Bogus fitness equipment: The Vibro Shape

I want to believe that most people are smart enough to realize that any product that claims you don't have to exercise or diet in order to lose weight or tone muscles is a bogus product, but sill these products continue to get made and people actually do purchase them. I have seen a lot of these products over the years and although they vary in their claims it all kind of boils down to the same thing: They want people who are too lazy to actually work out to believe that can and will lose weight if they just spend a bit of money.


I think only the true lowest common denominators of society would look at the above picture and think "You mean I can have a body like his just by lying on the sofa?"

I can all but assure you that the person who that torso belongs to doesn't even own a Vibro-Shape although they probably did give him one.

The Vibro Shape does exactly what you would expect it would just by looking at that picture. It vibrates and you are meant to resist the belt's movement in order to build muscle and "burn fat." I'm not saying that the product does nothing because if you actually did resist the movement with all your strength this resistance actually would give you a workout of some sort although it would still be a very weak one.

However, what is more likely to happen is that someone is going to wear this thing and not resist it at all , get a little belly massage and then wonder why the fat isn't just falling off their body the way it is represented in the infomercial.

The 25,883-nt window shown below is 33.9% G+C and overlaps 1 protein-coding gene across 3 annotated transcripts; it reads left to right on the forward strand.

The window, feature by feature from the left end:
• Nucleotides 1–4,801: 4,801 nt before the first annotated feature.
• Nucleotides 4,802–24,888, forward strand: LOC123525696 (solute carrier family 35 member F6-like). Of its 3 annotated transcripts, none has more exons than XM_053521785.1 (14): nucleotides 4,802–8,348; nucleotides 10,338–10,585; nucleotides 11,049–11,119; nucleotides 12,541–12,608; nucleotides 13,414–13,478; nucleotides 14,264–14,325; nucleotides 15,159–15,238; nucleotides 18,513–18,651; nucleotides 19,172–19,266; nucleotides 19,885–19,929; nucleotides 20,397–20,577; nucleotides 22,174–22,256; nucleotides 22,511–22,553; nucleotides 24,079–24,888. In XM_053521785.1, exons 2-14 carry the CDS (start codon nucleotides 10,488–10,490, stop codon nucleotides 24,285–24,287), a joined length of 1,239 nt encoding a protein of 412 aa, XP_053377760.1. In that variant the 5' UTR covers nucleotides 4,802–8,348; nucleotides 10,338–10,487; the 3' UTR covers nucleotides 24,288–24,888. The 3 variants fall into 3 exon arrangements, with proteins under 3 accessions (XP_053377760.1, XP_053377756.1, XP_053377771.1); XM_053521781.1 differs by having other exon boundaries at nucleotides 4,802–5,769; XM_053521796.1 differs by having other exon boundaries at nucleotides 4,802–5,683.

Not only can it melt fat away from your stomach but it can be relocated to problematic areas that women worry about such as the thighs and butt too. Amazing!

Unfortunately for the dreamers who want to have a body like either of the models above there is no independent scientific-evidence that proves any of the claims that this product or others like it tend to make. Edward R. Laskowski, M.D. who works in conjunction with the Mayo Clinic says

But comprehensive research about whole-body vibration is lacking. It's not yet clear if whole-body vibration provides the same range of health benefits as exercise you actively engage in, such as walking, biking or swimming.

While the good doctor is very kind in the rest of his words he basically tells you that you can lose weight with this machine if it is combined with a good diet, as well as aerobic and strength training. Basically he's saying that this product might provide some benefit but it is definitely NOT a replacement for traditional exercise.

He does go on to say that the device "may" reduce back pain and I suppose that is always a good thing.

I don't know if he is trying to avoid being sued when he is quite nice to the product but when someone says that (insert name of product,) combined with a healthy diet and exercise, can help you lose weight... what they are really saying is that the same thing can be accomplished if you remove the product, but the same can not be said if you remove either or both of the other two and therefore any logical person will realize that you don't need this product at all.

There are a lot of silly products out there than make grandiose claims and generally this appeals to people who are either too lazy or don't have enough time to put actual exercise in their lives... which is bullcrap anyway.. there is no one that is too busy to fit in a 15 minute run every day or just to walk around for an hour 4 times a week.

Any product that tries to tell you that you can sit on your sofa and work out, is lying to you.

If you truly do not have time for exercise (and I don't believe you if you say that) then just change your diet, this is a much bigger part of the weight loss equation anyway.


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oh these things are great. Whatever happened to those things that sat on the floor and just wobble your body. Those actually had a calorie counter on them also.

I always called those the wobbler and unfortunately they were quite popular at less serious gyms. What an absolutely crazy piece of fitness equipment. The fact they had a calorie counter on there should be illegal.

Thankfully, they have all but disappeared from the gyms that I am aware of.